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'Nuttin', Honey'

by Jay Brakefield

I've been thinking for a while that I'd like to write an essay but that I'd been feeling pretty good and thus didn't have much to write about. It's hard to write about being happy. For me, anyway. Of course, being happy despite getting old and not having a lot of money or prospects is a bit unusual, I guess. It runs counter to our culture (get it?), which is all about zipping around and making progress and building things and making money so you can be a productive member of society, then retiring to a senior community where you can look healthy and active (tennis! sweaters! big white teeth!) until you start

drooling and have to be removed from sight. Blaise (isn't that a great name?) Pascal, a French philosopher, said that all our problems stem from our inability to sit quietly in a room alone. And he never ever visited America, which goes to prove, I suppose, that this stuff has been around for a long time and isn't all our fault, which is a great comfort to a liberal such as myself. If you don't believe in God, you have to find some other way to punish yourself. Collective responsibility and all that. You killed Charlie Parker, even if he died before you were born and you never heard of him. Doesn't matter. Bird lives, man.

At any rate, on Sunday mornings I like to listen to this NPR show called “To the Best of Our Knowledge” while drinking coffee and feeling real cool about being intellectual and all. (I also like to read The New Yorker in cafes. Sometimes people talk to me about how much they love the magazine, especially the cartoons.) Anyway, it's a good show about ideas, and being NPR, they can get interviews with a lot of cool people. Not long ago they interviewed this Indian guru guy who talked about how he did this kind of full-tilt walkabout, living on the street and almost dying and having a spiritual breakthrough. He talked about the value of meditation, even if you have to mini-meditate, going to wherever you go when you meditate for short periods (seconds, even!) and still reaping a benefit. Kind of like a spiritual snack. Finger food for the mind. Is that a mixed metaphor? Oh, well. What struck me about this later, after I wrote about it and asked a friend what she thought (she said that at first she thought my essay was about mindfulness, which is all the rage these days, being present at all times and all that). Where'd that thought go? Oh, yeah: If you're meditating, are you present? Well, yes, it seems to me. Wherever you go, there you are, as people used to say. Everybody's gotta be someplace.

People used to say a lot of things that they don't say anymore. Some terms just become dated. “Drayman,” for instance: a wonderful word for a wagon driver. Nowadays, it would be “drayperson,” which sounds dumb, so maybe it's good that there aren't any left, of whatever sex. Some things are too out of tune with the times, such as racist terms and jokes about ethnic groups and handicapped people. No more “And speaking of mothers-in-law….” Lefty journalist Amy Goodman once caught herself just in time when she started to invoke the cliché about killing two birds with one stone. Wonder if she's a vegan. No one wants to return to the days of unabashed racism and sexism (except unabashed racists and sexists, I suppose), but it does seem at times that we've sacrificed vividness for safety. Safety and fear. Yes, fear, lest one slip. The Bryan City Council keeps reducing the time citizens (actually, it should be “residents,” I know) can speak at meetings and what they can say. (Took 'em off the cable channel, too, they did.) No personal attacks. No references to disparate treatment of officials whose homes are visited by the police. Beware of the truth!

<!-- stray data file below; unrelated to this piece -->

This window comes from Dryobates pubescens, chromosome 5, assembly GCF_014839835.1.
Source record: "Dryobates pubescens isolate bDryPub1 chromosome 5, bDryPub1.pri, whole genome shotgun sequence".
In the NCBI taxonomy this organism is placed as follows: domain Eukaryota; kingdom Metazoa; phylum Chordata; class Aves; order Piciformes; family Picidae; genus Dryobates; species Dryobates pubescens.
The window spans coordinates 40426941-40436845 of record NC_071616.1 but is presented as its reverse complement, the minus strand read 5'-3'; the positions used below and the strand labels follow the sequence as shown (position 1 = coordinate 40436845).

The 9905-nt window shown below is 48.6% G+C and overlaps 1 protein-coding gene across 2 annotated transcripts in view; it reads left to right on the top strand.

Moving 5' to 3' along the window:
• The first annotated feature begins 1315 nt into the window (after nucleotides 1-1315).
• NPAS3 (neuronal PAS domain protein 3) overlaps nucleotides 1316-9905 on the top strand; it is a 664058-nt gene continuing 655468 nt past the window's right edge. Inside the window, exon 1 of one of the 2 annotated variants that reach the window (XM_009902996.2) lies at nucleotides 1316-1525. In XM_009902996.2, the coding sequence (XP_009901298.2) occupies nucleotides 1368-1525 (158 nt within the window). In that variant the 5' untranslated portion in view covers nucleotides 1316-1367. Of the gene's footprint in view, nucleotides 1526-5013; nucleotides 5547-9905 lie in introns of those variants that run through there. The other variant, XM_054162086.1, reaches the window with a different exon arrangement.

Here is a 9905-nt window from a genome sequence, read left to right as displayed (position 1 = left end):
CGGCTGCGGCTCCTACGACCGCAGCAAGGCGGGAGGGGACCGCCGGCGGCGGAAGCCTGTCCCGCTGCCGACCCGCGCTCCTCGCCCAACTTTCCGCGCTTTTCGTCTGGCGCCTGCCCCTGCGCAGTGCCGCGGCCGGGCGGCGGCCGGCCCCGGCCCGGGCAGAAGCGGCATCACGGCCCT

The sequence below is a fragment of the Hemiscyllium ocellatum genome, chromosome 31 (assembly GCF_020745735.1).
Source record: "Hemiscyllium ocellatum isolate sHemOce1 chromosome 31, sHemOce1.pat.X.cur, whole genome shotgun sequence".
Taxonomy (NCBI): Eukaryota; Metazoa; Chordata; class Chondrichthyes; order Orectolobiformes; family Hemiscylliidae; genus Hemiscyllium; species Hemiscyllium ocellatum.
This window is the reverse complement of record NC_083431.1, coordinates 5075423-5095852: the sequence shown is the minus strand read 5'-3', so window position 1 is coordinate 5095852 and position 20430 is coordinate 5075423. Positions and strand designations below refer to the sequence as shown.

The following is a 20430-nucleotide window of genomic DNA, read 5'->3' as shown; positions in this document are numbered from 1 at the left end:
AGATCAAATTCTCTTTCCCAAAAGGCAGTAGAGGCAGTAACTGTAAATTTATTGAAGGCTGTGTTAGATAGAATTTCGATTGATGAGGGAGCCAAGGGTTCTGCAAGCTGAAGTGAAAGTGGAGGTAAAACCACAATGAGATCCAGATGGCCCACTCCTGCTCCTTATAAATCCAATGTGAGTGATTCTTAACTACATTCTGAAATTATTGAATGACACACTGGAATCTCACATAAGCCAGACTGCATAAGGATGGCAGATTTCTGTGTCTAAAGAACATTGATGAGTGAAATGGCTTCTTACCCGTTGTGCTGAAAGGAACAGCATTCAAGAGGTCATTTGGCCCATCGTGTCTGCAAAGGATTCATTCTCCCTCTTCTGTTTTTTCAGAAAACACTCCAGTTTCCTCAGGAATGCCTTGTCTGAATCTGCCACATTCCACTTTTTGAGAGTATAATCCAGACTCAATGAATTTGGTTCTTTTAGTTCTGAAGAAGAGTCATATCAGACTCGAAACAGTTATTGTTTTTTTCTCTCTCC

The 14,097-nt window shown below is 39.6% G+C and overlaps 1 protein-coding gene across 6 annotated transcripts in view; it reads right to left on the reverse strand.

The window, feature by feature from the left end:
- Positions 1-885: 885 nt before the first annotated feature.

Now, this God business. In college, like many other '60s folks, I tried psychedelic drugs. Manifesting a hitherto well-hidden propensity for self-preservation, I avoided extensive use, but I did have a spiritual experience in which everything made sense, everything pulsed along in its concentric way (“No wonder this neighborhood is called Concentric Way, Gladys; we've been trying to leave for hours!”). I tried church but found it short of epiphanies. I found more spirituality in a 12-step program before I realized that I was a garden-variety neurotic rather than an alcoholic. There's no 12-step group for people like me, far as I know, though I recall seeing notices for meetings of a group called Emotions Anonymous. We all recover in our own ways; I'm still working on it.

Maybe I need to meditate more, get back to that sweet spot accessible to a 20-year old kid who stays up all night reading Herman Hesse's Steppenwolf, then ingests a peyote milkshake (ugh!) and grooves on flashing red cop-car lights in a midnight coffee shop shaped like a spaceship. I'm hip, man! Where's the latest copy of The New Yorker? I'll drink coffee while I read it and meditate between articles, looking for a spaceship that took off a long time ago.